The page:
Review: The Multiversity: The Just #1

The Multiversity: The Just #1

Rating:


So it turns out that, in pretty much the most Grant Morrison thing that has ever happened, The Multiversity is basically a story about how characters on all of the different Earths in the DC multiverse can read comics about the goings-on on all of the other Earths in the DC multiverse, and one of these comics (the one that's about Earth Prime, of course), is a dangerous "haunted" or "cursed" comic that, as best as I can see, is the closest thing the series as a whole has to a unifying story macguffin.

And it further turns out that The Just, an issue that I have to admit I wasn't necessarily expecting to be much in the way of great shakes based on its cover and its solicit, is Morrison attempting to do something akin to The Kingdom (which is in itself ironic given that The Kingdom brought Morrison's once-abandoned "Hypertime" concept into official continuity for all of five minutes), only actually good. So it's a story of a world in which the Golden and Silver Age DC heroes age in real time, and so by the year 2014 have mostly (but not entirely) been replaced by their offspring and other successive generations. But rather than being made-up possible future heroes, they're all the legacy heroes from the '90s and beyond.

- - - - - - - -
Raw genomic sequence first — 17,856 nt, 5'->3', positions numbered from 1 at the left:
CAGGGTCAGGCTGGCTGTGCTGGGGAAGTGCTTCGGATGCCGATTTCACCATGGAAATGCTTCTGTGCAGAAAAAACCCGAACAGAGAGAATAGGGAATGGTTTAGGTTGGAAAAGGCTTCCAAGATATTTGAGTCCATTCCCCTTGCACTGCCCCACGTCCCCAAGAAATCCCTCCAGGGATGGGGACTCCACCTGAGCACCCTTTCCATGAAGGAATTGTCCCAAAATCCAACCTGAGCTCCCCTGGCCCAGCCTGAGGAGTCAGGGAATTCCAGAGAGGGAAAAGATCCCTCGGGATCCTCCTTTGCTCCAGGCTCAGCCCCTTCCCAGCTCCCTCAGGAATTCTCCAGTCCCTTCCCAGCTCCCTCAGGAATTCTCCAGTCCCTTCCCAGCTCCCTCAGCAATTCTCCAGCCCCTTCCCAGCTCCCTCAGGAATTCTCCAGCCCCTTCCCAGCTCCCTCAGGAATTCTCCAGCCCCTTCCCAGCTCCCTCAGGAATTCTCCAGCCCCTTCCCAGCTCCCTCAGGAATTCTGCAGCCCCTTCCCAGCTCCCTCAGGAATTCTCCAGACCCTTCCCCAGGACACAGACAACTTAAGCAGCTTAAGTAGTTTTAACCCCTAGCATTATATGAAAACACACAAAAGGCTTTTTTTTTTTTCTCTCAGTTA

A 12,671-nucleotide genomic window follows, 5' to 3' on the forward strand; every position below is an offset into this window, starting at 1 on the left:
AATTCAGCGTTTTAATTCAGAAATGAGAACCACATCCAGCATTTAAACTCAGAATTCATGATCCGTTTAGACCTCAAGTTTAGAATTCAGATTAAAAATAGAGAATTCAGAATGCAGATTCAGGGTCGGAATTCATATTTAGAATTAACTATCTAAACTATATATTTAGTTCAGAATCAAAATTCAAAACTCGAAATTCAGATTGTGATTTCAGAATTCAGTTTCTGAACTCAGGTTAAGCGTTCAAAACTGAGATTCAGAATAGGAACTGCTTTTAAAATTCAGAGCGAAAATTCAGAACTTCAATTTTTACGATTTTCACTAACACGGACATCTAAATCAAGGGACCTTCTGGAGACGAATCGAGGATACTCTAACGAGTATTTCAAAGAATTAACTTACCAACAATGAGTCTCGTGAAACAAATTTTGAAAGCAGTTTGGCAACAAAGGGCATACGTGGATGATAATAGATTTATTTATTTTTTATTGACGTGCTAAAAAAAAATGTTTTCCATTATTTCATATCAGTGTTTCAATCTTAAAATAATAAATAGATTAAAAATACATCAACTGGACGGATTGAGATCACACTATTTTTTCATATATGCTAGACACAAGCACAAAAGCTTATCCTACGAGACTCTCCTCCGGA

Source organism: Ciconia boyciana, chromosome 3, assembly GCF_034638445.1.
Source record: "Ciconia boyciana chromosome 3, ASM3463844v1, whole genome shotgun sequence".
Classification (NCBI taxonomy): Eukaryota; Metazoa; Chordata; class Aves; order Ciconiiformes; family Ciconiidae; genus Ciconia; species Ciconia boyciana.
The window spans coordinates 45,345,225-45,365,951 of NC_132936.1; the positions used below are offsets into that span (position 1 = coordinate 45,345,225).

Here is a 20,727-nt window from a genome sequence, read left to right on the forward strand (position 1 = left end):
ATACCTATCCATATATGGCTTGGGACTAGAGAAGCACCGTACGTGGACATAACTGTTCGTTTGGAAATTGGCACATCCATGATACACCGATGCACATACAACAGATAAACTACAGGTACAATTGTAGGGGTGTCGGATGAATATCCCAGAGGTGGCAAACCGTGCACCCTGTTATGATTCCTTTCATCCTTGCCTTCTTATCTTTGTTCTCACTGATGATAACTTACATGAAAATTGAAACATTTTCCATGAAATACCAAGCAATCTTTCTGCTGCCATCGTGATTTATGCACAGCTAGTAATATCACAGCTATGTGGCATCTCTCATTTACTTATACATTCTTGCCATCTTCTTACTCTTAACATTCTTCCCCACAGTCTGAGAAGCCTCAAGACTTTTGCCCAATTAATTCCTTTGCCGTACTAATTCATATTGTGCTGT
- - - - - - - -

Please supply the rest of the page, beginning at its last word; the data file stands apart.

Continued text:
Or, to put it another way: The Multiversity: The Just is a Silver Age-style "imaginary story" featuring 1990s characters, filtered through a distinctly Morrisonian layer of metatextuality. With Damian Wayne in it.

I mean, if there's anything that I could better wave in people's faces and say "this is how I like my comics", I'd like to see it.

Obviously, this isn't going to be for everyone. And in truth, it's not really saying much that hasn't been said by Peter Milligan, or Alan Moore, or even Morrison himself, many times over. But in much the same way as there will have been a certain type of reader who got excited about the Chris Sprouse-drawn Society of Super-Heroes, the way my tastes run means that I can't help but fall for this. Especially when it has Bloodwynd turn up. I mean, Bloodwynd.